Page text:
Hammy, poorly written and apparently thrown together on a wet Tuesday when there was nothing on TV, even by the slipshod standards of the Roger Corman factory/sweatshop/breeding ground for 1970s auteurs, “Dementia 13” is a distinctly middling effort. Aside from its splashy title sequence, which is pretty great but has nothing whatever to do with the film, even schlocky pleasures are thin on the ground here, and it would take more determined auteurists than we are to be able to find too many foreshadowing traces of Coppola’s incipient style, except perhaps a few neat atmospheric flourishes. Co-written by future exploitation director Jack Hill (“Foxy Brown,” “Coffy” —have you read our feature on kick-ass movie heroines?), this film certainly feels more of a piece with that level of cheapie than with “The Godfather,” though it does have a few moments in between the clangy, repetitive dialogue and redundant characters (there’s a second blonde whose narrative function is literally impossible to discern) and the plot does allow for a couple of halfway decent scares. Detailing a rapacious woman’s plan to ingratiate herself with her deceased husband’s wealthy family in Ireland and her attempts to use the spooky circumstances of the death of a beloved child as a means to that end before discovering that a killer is still at large, we suppose you can admire “Dementia 13” for having the balls to kill off its apparent protagonist “Psycho”-style halfway through, and for the novel way it manages to work in a little semi-nudity. Otherwise, it’s pretty creaky stuff and largely one for Coppola completists, Corman devotees or those interested in gimmicky marketing techniques only (patrons were asked to sit the D-13 “test” and if they failed would be asked to leave the theater!!), though at 75 minutes it can hardly outstay its welcome. [C-]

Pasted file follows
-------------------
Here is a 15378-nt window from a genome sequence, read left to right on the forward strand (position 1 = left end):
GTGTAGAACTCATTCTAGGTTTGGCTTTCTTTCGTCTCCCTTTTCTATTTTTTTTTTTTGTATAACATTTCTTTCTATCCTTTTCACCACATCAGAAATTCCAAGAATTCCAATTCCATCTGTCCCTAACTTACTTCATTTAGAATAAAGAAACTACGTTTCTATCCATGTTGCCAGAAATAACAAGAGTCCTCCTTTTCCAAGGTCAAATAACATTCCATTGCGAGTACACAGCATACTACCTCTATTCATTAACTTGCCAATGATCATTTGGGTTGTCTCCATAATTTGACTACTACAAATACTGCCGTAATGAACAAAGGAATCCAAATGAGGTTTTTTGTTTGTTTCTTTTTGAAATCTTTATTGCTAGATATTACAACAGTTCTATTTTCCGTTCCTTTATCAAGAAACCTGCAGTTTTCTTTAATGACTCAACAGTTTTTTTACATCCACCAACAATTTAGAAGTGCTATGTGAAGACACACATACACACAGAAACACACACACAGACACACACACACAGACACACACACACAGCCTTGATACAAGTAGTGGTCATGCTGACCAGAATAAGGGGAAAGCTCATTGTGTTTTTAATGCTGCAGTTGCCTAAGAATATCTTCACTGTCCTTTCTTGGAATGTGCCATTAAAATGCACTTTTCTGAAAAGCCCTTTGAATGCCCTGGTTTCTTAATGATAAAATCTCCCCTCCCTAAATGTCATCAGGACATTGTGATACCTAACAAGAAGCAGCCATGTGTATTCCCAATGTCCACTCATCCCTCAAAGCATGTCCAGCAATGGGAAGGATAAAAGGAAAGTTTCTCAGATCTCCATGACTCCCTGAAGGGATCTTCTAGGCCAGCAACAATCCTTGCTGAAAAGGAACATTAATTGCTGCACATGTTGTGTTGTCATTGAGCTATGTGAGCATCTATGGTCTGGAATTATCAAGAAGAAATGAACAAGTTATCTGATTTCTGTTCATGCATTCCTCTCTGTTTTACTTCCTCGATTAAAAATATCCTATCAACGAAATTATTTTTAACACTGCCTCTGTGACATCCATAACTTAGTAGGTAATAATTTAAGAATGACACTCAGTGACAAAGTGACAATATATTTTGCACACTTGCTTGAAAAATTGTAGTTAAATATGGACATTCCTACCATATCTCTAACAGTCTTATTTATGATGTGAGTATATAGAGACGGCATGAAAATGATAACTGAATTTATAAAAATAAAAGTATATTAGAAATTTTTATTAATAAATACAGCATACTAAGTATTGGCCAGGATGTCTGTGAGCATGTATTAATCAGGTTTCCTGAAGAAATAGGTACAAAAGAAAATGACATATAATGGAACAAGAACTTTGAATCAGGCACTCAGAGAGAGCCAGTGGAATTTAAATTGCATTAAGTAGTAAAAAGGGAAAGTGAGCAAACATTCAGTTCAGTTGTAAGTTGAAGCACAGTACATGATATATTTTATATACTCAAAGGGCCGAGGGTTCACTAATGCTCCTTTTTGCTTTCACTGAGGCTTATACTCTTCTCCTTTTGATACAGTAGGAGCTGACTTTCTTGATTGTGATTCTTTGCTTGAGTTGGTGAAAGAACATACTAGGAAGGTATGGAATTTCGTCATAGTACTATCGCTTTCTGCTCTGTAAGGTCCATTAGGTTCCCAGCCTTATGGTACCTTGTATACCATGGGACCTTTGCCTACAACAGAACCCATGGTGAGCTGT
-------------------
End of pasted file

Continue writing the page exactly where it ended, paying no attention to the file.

“You’re A Big Boy Now” (1966)